Alzheimer's indicator spikes after surgery

For years, people have talked about the potential of anesthesia being linked to Alzheimer's disease progression without any hard evidence to prove it. With advances in biomarker testing, a small study showed some evidence to support what clinicians have been observing in patients--that surgeries and anesthesia could contribute to the memory-stealing disease.

To test their hypothesis, researchers at the University of Pennsylvania's Perelman School of Medicine tracked the Alzheimer's markers beta amyloid and tau protein in the cerebral spinal fluid of 11 patients who underwent a nasal procedure. The tests found that levels of tau protein, whose rise is associated with disease progression, jump once the surgery ended and continued to rise two days after the procedure. Beta amyloid levels, which actually fall as the disease progresses, did make statistically significant moves one way or the other in the patients.

The researchers also found spikes in the levels of injury biomarker S100B and inflammatory signatures Interleukin-10, IL-6, and tumor necrosis factor in the study patients after surgery, leading them to suspect that neurological inflammation could be a driver.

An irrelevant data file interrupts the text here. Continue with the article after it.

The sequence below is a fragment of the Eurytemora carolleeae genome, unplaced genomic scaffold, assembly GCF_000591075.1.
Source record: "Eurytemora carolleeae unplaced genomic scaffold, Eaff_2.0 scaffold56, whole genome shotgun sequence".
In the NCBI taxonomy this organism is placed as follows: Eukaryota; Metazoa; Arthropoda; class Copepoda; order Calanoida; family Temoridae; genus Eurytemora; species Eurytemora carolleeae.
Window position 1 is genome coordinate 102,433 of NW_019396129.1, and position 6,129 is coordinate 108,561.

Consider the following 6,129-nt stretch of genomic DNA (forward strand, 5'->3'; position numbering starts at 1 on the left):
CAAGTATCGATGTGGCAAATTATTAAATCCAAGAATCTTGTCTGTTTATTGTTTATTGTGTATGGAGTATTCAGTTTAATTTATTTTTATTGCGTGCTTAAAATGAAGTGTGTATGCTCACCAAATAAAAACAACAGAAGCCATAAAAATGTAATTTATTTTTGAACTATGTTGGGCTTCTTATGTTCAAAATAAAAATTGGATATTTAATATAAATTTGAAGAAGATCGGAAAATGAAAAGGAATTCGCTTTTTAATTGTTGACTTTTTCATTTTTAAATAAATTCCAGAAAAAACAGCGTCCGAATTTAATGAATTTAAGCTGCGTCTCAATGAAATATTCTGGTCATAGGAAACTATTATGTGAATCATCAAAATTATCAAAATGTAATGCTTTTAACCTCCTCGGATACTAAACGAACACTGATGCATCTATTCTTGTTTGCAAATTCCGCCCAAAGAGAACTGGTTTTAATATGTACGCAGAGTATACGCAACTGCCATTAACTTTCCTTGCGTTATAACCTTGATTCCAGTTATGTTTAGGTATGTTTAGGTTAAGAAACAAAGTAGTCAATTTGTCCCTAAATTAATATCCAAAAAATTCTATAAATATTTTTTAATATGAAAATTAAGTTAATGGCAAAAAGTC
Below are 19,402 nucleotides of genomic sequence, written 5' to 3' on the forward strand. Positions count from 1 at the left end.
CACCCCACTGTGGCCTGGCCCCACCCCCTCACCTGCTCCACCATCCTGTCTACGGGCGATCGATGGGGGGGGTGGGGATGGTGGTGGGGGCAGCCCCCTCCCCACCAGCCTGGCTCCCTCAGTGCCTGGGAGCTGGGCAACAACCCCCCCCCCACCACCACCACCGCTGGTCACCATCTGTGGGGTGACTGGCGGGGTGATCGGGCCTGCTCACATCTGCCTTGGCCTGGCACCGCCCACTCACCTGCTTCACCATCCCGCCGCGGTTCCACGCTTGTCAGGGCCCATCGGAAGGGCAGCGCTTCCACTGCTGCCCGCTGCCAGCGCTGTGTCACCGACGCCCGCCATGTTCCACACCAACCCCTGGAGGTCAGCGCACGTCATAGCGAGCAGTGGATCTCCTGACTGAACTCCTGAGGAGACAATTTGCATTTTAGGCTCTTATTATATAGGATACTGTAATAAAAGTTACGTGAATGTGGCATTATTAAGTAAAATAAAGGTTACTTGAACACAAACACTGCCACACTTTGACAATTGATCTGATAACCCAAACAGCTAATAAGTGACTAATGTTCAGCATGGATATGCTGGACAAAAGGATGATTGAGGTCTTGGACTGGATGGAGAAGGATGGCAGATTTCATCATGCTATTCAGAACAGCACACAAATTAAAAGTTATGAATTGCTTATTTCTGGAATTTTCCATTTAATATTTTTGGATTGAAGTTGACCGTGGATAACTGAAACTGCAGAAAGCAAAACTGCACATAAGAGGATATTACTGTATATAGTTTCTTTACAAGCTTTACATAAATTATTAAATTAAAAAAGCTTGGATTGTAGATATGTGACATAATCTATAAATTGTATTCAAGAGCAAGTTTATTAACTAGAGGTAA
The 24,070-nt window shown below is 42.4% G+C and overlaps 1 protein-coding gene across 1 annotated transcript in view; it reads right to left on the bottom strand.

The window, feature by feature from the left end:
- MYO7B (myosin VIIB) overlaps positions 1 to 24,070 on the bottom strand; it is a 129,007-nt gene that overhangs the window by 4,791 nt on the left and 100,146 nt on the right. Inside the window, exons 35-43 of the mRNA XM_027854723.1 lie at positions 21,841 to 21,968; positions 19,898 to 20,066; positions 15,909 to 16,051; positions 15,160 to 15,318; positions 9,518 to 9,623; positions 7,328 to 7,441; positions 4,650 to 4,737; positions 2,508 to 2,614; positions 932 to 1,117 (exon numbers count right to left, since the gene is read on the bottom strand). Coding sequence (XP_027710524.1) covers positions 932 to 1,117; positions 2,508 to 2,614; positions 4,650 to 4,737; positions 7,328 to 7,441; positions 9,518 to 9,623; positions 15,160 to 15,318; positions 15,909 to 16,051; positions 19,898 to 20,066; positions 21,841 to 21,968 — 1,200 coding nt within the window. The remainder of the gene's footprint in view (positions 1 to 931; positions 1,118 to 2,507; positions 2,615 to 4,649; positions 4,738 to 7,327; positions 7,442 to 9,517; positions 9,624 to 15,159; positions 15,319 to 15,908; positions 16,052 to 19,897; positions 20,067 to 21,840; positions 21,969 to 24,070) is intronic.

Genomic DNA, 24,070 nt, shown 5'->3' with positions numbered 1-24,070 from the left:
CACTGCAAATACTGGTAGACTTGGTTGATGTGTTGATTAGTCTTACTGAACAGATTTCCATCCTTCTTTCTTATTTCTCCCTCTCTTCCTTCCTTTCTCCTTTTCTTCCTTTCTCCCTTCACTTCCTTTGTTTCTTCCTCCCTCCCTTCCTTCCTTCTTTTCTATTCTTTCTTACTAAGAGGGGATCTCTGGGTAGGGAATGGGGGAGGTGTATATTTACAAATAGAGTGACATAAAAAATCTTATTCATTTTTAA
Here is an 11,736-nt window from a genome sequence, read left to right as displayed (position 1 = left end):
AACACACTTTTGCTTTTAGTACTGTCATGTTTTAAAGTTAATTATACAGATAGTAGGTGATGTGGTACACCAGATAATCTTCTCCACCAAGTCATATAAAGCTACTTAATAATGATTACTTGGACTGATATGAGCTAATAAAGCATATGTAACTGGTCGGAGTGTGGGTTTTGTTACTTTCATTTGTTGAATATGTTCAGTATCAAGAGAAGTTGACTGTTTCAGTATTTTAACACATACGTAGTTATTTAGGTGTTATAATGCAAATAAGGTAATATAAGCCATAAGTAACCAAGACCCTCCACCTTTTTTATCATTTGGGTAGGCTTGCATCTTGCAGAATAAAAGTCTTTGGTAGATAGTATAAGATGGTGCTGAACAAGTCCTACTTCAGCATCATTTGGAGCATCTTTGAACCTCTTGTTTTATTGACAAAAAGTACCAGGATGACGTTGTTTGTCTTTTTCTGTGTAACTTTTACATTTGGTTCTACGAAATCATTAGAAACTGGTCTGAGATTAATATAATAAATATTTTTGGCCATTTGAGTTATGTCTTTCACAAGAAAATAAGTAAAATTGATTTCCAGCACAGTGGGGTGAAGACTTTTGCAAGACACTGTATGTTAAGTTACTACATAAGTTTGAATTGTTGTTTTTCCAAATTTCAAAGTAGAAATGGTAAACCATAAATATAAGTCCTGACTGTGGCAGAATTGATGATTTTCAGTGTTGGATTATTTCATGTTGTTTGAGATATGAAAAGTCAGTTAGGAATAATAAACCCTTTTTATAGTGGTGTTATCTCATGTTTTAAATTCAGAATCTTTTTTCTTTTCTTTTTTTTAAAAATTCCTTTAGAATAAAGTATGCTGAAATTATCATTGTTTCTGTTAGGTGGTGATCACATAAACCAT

"We have long sought a clearer picture of the true impact of anesthesia and surgery on the central nervous system," said Dr. Roderic Eckenhoff, Austin Lamont Professor of Anesthesia at Penn and lead study author, in a statement. "Although not definitive, this human biomarker study gives some credibility to the notion that anesthesia and surgery produce an inflammatory insult on the brain and accelerate chronic neurodegenerative diseases like Alzheimer's."

Eckenhoff said that further study of this link between Alzheimer's and surgery in larger numbers of patients is needed to validate the findings of the study, which is published in the journal Anesthesiology this month.

- here's the release

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